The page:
Since the stabbing intifada began in September, some 32 Israelis have been killed, along with perhaps 150 Palestinians or Israeli Arabs who attacked, with about a third of the attackers young teenagers or pre-teens.
What has not happened is any escalation to planned, large scale incidents of terror of the kind that marked the second intifada. There have been no suicide bombings in buses, cafes or other crowded locales. Most of the attacks have been individuals or pairs operating together, with no known affiliation with larger groups uncovered by security personnel.
The Palestinian leadership appears to be confused. Mahmoud Abbas has instructed his security personnel to cool things, yet some members of Palestinian security services have been attackers, and Abbas has praised youngsters who have died as martyrs. Leading Palestinians have accused Israelis of nonjudicial executions, and have produce the fantastic figure of more than 15,000 Palestinians injured by Israelis.
Such a number could only be reached by Israeli personnel repeatedly spraying areas with gunfire where there have been attacks, and there is no record of such actions.
From the onset of this violence, Israeli commentators have been predicting an escalation by Palestinians. That it has not occurred suggests that this is an intifada of individuals, acting out of what may be several kinds of motives. Early on it was said that Israeli threats against al Aqsa were the prime motivation, but those claims have declined along with Israeli efforts to prevent high profile visits by prominent Jews to the Temple Mount. A number of the attackers have been close relatives of Palestinians killed or imprisoned years ago. Revenge is always present, perhaps brought to the fore by seeing others take a knife and making a heroic sacrifice. In at least two occasions, young attackers argued with family members, left home in a rage with knife in hand, perhaps intent on a suicide mission to punish their family adversary and/or gain a spot in Palestinian Paradise.
There were only five days in October when the Israeli Foreign Ministry did not record an attack against Israelis. the November through January period included 11-14 days each month without attacks, and the record through mid-February shows half of the days without attacks. October and November were the costliest months in terms of Israeli deaths, with 19 in the two month period. There were three deaths in December, four in January, and so far two in February.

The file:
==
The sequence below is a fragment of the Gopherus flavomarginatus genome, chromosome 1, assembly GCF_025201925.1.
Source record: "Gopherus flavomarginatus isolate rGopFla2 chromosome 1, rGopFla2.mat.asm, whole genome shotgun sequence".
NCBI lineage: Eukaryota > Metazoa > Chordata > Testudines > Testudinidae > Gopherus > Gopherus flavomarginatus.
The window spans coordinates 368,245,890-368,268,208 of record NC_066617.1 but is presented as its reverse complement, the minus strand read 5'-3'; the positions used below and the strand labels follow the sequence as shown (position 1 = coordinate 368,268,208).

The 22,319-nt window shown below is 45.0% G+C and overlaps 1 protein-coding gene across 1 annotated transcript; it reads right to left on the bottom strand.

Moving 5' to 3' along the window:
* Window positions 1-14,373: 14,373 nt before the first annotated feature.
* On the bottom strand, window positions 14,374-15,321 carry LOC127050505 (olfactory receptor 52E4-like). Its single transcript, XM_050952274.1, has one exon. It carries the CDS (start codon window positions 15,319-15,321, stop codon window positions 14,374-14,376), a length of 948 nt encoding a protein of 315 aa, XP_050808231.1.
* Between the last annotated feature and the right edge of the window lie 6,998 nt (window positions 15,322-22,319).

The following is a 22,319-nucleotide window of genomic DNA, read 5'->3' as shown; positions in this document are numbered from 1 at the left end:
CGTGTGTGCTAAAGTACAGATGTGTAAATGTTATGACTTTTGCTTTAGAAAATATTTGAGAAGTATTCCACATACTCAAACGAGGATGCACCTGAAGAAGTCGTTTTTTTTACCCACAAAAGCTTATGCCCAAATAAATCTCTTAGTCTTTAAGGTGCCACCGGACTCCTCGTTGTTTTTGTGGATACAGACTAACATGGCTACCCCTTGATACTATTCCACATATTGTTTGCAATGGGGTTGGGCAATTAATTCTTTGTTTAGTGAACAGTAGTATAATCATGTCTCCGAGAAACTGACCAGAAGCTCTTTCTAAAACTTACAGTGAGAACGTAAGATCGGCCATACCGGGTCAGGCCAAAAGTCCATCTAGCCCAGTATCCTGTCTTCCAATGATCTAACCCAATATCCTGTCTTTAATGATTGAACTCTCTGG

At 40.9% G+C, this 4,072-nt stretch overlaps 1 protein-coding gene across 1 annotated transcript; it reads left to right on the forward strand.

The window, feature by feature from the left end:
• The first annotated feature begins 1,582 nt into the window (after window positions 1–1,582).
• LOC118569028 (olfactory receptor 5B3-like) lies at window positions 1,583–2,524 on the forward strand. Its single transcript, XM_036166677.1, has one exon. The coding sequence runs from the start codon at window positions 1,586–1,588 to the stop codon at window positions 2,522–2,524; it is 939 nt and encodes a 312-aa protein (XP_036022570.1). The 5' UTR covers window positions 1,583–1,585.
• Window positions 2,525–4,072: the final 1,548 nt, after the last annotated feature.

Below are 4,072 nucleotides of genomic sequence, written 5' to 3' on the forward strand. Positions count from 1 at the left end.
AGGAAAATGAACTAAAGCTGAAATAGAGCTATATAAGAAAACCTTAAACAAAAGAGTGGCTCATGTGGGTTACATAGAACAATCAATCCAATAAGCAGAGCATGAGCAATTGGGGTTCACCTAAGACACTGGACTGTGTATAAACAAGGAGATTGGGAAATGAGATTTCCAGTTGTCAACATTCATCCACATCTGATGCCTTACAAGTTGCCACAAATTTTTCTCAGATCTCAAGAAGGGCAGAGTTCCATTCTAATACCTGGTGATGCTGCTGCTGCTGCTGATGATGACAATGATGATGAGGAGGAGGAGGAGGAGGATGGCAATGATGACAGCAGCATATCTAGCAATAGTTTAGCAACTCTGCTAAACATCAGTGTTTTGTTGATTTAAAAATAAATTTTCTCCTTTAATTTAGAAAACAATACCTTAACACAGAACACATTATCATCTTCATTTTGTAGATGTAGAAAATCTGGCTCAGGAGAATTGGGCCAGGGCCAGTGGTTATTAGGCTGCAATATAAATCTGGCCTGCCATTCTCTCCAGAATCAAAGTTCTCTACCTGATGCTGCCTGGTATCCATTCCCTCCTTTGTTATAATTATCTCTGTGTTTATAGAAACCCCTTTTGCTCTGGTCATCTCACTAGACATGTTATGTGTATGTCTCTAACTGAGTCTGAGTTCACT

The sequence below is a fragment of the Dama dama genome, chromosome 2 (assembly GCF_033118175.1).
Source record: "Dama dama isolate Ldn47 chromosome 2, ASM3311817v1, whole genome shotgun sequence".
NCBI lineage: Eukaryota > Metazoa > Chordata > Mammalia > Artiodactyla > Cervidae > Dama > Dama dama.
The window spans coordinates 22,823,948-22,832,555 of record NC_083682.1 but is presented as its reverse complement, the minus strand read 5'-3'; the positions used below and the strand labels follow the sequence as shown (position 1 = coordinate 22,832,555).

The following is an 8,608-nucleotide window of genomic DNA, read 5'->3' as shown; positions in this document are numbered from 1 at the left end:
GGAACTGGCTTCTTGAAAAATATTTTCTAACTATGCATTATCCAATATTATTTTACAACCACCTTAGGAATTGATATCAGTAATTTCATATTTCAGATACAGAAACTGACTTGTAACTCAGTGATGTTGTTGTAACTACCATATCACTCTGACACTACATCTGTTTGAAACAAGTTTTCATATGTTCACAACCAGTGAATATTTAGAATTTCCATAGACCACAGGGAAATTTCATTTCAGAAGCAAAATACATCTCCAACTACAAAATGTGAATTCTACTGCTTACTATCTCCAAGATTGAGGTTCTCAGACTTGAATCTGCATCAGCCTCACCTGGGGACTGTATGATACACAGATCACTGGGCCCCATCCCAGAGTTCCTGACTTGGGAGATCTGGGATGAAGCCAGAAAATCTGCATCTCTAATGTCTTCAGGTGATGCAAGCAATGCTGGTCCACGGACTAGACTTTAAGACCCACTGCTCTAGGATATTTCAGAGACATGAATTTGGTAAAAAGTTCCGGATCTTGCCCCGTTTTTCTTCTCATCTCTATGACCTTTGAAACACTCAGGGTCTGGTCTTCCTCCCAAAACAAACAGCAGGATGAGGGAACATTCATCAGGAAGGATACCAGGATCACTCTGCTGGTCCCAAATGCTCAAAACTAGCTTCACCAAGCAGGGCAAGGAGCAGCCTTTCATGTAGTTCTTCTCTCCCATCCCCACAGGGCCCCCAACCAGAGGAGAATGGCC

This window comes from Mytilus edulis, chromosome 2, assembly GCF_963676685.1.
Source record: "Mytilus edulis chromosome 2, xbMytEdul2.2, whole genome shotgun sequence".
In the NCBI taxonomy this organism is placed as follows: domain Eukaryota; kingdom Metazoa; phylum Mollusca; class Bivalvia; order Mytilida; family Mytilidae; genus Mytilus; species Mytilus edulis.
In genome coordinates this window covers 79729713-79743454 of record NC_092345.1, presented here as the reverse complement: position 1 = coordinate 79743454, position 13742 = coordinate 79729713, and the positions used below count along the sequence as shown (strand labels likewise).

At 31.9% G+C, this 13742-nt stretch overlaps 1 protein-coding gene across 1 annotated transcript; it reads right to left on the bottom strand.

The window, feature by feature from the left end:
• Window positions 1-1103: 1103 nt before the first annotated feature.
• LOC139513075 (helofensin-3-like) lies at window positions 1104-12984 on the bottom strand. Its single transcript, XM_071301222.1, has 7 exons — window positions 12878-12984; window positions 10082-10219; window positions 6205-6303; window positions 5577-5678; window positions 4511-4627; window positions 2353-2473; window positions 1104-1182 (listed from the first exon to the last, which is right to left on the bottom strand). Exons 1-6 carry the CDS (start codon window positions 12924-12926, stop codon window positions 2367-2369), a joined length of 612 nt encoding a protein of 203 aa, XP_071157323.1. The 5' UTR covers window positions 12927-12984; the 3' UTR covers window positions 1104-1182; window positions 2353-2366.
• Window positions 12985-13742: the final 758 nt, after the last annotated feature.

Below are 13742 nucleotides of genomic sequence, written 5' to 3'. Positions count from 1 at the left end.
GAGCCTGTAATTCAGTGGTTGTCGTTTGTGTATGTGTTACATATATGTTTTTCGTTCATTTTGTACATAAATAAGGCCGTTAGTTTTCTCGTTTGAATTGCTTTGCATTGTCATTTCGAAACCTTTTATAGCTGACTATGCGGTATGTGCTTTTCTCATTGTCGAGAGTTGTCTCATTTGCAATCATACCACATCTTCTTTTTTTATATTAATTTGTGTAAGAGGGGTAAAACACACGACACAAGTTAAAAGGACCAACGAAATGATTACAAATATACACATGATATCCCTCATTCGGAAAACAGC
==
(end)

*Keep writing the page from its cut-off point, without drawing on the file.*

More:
This can go on for some time, as long as there remains Palestinian incitement and individuals open to the urge.
Several Border Police emptied their magazines against a Palestinian who attacked one of the police at the Damascus Gate to the Old City. A video of the killing has gone viral, and seems to challenge the Chief of Staff's distaste for that kind of reaction. Yet the video also conveys the chaos created by a knife attack. It's not the same atmosphere conducive to deliberation as an academic seminar.
Israel's security personnel are better organized to learn and react, and more successful than individual Palestinians from the age of 11 up, whose training comes from friends and the Internet.
Israel's success in limiting its casualties and imposing a high incidence of death, injury, and incarceration of Palestinians may be a factor that leads to the eventual demise of this uptick.
The destruction experienced by Gaza in 2014 and that by the West Bank in the second intifada may be lowering the incentives of Palestinians to escalate toward suicide bombings.
Declining to zero violence is beyond reality, as any review of Israeli media over the course of years will show. Few days go by without some kind of effort either uncovered, foiled during implementation, or succeeding. Most are not fatal, and are more annoying than dangerous to security personnel posted at points of friction and prepared with non-fatal means against stone throwers or mass marches toward a border crossing.
Without a dramatic change that is nowhere apparent on the horizon, we seem destined for periodic waves of violence. There will be individuals--hopefully few--who die or are injured. The country must must continue with high outlays for security.
There are those who blame Israel, and moderates who urge greater efforts to find a way to accommodate Palestinians.
Another view is that we've tried several times. It's the turn of Palestinians to produce a realistic proposal that will solve our mutual problems.
In the current ferment and warfare in the region, it seems most appropriate to stay out of the fray, and do what we can to assure that it doesn't spill over onto us.
Prominent lines of Muslim theology seem likely to assure continued tensions with Palestinians and Israeli Arabs. There are too many Muslims, too much animosity to others built into their religion and culture, too much incitement in their schools, mosques, and politics. It has all the signs of a problem without a solution.
It may help us that the same problem is appearing in the Muslim communities of Europe, and among a large wave of migrants.
Angela Merkel has said that the time is not ripe for the establishment of a Palestinian state. The French are talking about a peace conference in the Spring, and recognizing a Palestinian state no matter what the outcome.
If that happens, there'll be one more, and most likely additional governments signing on to recognition. Most likely, there'll be no significant changes on the ground.
Knowing the future is beyond us. Signs of peace or catastrophe are apparent to some, but the better bet is more of the same for those who must decide what to do today and tomorrow.
Ira Sharkansky (Emeritus)Department of Political ScienceHebrew University of Jerusalem